Best Practice for iOS Login / Logout With Animation & Without Storyboard

Ogulcan Orhan
May 20, 2018 · 5 min read

As we all know, the scope of mobile application is growing day by day. Even so, login page / module is not trivial at all. So it’s important to accomplish testable, re-usable and user-friendly login screenplay.

This post aims to show best practice in iOS Login / Logout without storyboard segues but with animation.


If you are just interested in project, not the story, here is github repository:

Step-by-step Guide

0. Introduction

Think about a login scenario. For the most applications, login is not a real-part of application. In general login is a step to be taken. And a step that needs to be reapplied when necessary. In example if token is expired or user changed password etc.

So when the application starts:

1. Needed to know if user is logged in or token is not expired or user is not banned etc. It means app should check the related service for these.

2. If user is okay, means logged in, home page should be shown as next page. Or if user is not okay, means should login again, login page should be shown as next page.

3. Set some fake login and it would be better if we use some animation.

These are the steps I want to take. Let’s begin.

1. Check User

You may prefer to save user on UserDefaults. Or token may never expire. Even it’s not recommended, this is not the case. Consequently you may not need to check if user is still logged in. Though I still recommend to follow these steps.

Here is generally recommended method:

In your AppDelegate.swift inside didFinishLaunchingWithOptions, retrieve the user data and decide which view controller should be shown.

This is okay if you just check via UserDefaults or you may consider to use KeychainAccess. I prefer to use KeyChainAccess via pod.

But if you need to call an api, service or similar then this is not such a good method. For two reasons. First, it is too much work to handle exceptions line no-network or http errors. Second, if you would like to animate some views you should consider to have a Splash View.

So, instead of checking user availability on AppDelegate, Yo may prefer to create a SplashViewController. Another tricky point is LaunchScreen and SplashViewController have the same appearance. In this way, users will not notice that app will goes from LaunchScreen to SplashViewController. (In github project I created SplashViewController and made it initial view controller.)

2. Show Login or Main Page

I’ll follow the first step. AppDelegate is fine for this tutorial:

So, in general, an iOS app should have a main interface to determine the initial screen. And it is not useful, if we would like to choose which one will be called first. Let’s forget the initial view controller and set root view controller manually.

So far, here is how AppDelegate should be:

If you run the application, you will this error : ‘NSInternalInconsistencyException’, reason: ‘Application windows are expected to have a root view controller at the end of application launch’.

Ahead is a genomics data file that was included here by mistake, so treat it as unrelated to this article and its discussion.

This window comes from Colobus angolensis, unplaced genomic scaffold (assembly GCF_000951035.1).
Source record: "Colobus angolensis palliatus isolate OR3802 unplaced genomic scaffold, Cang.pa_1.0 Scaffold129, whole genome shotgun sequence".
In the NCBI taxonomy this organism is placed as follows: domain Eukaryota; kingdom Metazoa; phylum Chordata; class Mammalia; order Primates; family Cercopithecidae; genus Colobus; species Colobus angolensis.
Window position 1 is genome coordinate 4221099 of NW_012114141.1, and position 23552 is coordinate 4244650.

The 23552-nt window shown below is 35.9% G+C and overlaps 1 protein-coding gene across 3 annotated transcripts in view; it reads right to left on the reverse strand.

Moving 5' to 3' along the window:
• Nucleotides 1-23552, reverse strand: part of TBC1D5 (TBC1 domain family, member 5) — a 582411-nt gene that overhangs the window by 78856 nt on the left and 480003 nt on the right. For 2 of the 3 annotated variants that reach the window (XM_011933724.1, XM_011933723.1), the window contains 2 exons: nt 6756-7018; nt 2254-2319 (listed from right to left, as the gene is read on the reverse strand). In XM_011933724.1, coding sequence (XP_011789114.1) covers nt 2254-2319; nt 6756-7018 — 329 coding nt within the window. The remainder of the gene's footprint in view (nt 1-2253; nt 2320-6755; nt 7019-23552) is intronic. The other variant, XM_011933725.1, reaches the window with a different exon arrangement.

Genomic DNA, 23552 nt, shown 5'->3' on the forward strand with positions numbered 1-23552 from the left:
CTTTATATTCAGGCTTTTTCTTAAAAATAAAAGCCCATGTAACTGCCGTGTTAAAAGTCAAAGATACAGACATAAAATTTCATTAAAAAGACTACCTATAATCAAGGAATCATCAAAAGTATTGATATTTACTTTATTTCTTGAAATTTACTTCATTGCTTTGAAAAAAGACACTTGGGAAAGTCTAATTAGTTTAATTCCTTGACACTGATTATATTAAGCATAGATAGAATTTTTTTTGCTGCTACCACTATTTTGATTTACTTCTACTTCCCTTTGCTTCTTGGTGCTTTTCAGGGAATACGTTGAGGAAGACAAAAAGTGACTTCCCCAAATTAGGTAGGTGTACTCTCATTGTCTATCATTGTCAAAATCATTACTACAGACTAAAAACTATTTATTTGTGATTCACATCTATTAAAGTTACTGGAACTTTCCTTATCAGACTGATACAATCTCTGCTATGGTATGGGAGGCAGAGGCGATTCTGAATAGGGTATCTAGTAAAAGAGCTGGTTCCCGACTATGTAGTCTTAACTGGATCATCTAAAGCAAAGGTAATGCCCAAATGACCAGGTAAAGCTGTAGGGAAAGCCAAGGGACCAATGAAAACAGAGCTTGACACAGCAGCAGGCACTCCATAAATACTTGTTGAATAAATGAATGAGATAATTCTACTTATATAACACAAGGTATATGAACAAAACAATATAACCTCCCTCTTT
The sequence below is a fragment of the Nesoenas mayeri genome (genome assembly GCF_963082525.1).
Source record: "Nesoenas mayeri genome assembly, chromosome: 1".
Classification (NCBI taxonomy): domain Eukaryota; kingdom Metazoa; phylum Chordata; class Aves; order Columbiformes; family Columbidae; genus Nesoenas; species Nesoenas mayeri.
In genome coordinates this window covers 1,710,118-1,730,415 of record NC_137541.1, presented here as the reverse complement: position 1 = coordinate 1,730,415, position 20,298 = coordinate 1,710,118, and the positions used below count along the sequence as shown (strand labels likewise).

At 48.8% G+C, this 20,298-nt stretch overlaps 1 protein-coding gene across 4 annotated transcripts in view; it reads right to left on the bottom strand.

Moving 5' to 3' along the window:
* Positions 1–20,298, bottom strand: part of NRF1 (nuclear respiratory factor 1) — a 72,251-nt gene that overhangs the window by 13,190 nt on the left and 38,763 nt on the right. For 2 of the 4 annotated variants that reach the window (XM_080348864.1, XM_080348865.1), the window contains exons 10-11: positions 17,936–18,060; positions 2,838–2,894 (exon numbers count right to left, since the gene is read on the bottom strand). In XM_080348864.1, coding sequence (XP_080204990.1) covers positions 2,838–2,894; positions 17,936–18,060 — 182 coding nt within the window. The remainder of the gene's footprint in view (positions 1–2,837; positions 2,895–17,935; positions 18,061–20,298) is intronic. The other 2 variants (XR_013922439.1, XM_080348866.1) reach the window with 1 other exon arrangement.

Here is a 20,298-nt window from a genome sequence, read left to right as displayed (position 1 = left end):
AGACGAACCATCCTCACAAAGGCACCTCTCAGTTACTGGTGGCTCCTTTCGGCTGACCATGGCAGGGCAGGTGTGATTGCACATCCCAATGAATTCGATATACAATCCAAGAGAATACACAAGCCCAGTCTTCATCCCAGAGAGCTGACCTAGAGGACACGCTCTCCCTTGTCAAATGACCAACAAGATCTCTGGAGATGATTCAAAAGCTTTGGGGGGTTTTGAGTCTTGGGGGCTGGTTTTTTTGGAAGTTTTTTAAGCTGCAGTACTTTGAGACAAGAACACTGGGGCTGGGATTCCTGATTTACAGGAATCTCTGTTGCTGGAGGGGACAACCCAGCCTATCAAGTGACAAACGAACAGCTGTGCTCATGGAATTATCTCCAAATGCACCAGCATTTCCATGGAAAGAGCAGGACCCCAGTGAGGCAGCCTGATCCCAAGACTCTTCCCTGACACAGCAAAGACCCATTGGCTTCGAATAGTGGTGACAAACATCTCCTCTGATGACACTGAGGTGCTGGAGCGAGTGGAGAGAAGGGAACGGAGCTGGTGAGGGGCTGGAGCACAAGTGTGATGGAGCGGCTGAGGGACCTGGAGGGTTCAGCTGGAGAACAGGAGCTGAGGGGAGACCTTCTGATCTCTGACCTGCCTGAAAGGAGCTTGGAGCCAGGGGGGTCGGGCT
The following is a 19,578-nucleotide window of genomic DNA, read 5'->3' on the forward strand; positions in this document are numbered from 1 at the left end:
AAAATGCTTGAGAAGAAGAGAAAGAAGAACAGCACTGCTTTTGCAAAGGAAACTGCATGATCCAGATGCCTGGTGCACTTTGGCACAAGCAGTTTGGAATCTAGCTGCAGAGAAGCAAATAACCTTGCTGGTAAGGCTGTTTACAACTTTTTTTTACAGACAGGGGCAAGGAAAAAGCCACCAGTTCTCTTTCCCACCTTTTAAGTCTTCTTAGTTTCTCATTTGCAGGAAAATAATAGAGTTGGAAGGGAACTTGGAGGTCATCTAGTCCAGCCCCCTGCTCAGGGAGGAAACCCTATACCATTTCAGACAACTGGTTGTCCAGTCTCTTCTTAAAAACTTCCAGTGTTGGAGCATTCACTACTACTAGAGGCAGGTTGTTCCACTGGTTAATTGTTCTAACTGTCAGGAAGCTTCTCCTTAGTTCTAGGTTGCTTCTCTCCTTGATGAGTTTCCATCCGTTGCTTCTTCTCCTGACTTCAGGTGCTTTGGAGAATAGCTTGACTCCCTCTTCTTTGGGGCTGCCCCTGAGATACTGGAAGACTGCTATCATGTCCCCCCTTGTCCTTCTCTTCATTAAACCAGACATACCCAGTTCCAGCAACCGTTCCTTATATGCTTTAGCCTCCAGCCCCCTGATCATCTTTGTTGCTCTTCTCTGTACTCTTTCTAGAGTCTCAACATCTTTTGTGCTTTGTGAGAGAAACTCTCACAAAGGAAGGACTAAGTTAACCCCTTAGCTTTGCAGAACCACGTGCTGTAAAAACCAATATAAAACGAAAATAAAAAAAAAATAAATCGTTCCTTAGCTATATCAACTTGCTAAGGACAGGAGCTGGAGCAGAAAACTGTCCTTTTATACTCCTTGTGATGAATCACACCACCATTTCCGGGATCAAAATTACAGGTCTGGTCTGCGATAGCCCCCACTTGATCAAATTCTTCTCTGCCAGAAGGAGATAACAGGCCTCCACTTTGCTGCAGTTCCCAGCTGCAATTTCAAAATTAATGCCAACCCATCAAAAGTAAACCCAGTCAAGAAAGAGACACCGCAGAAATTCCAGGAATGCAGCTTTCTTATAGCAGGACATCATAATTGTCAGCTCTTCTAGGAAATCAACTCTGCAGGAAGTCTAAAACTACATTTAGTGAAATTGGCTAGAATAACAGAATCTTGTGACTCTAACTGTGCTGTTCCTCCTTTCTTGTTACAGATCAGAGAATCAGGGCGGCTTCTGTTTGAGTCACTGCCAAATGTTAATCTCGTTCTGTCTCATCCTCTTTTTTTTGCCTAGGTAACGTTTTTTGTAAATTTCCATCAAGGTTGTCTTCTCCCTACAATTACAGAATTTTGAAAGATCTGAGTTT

Means, we did not set the root view controller yet. I would like to share another tricky point here. If you have large project, you probably will have a few storyboards instead of one. And it’s getting hard to manage or call these view controllers.

I recommend you to check this post from Gurdeep Singh:

So for this project, I will create two storyboard: Main and Login. Here is how project navigator looks like:

And as post suggested, let's create a file named AppStoryboard to define each storyboard file. And also UIViewController extension.

We are ready to initiate each view controller in an easier way.

Easy. Right?

3. Login / Logout actions and Animate!

Now, if we run the application, we'll face with login screen cause we don't have any token. Let's implement login and logout IBActions. First we need a method / extension that updates RootViewController.

We will add animation later.

So here is how IBActions look like:


Each IBAction use keychain to remove or save token and set view controller.

Finally, if we run the application, each button works properly. If we just tap login and restart the app we’ll face with main view controller. Fine. For better, let’s add some animations.

First we need to update UIApplication extension. Here is new version:

Added two UIViewAnimationOptions as login and logout animation. You may consider to change these. And used UIView.transition method to animate root view controller change.

Each argument has default value except viewController.

So if we just call setRootView with passing controller, it will work. As a last step, we just need to update clearLoginTapped to use different animation:

It’s ready to use.

Thank you so much for coming so far!

If you want to check source, please see github repository.

If you liked this article, please share. So people can also read it.
Please get in touch with me via Github, Twitter or LinkedIn.

Ogulcan Orhan

Written by

Another software developer

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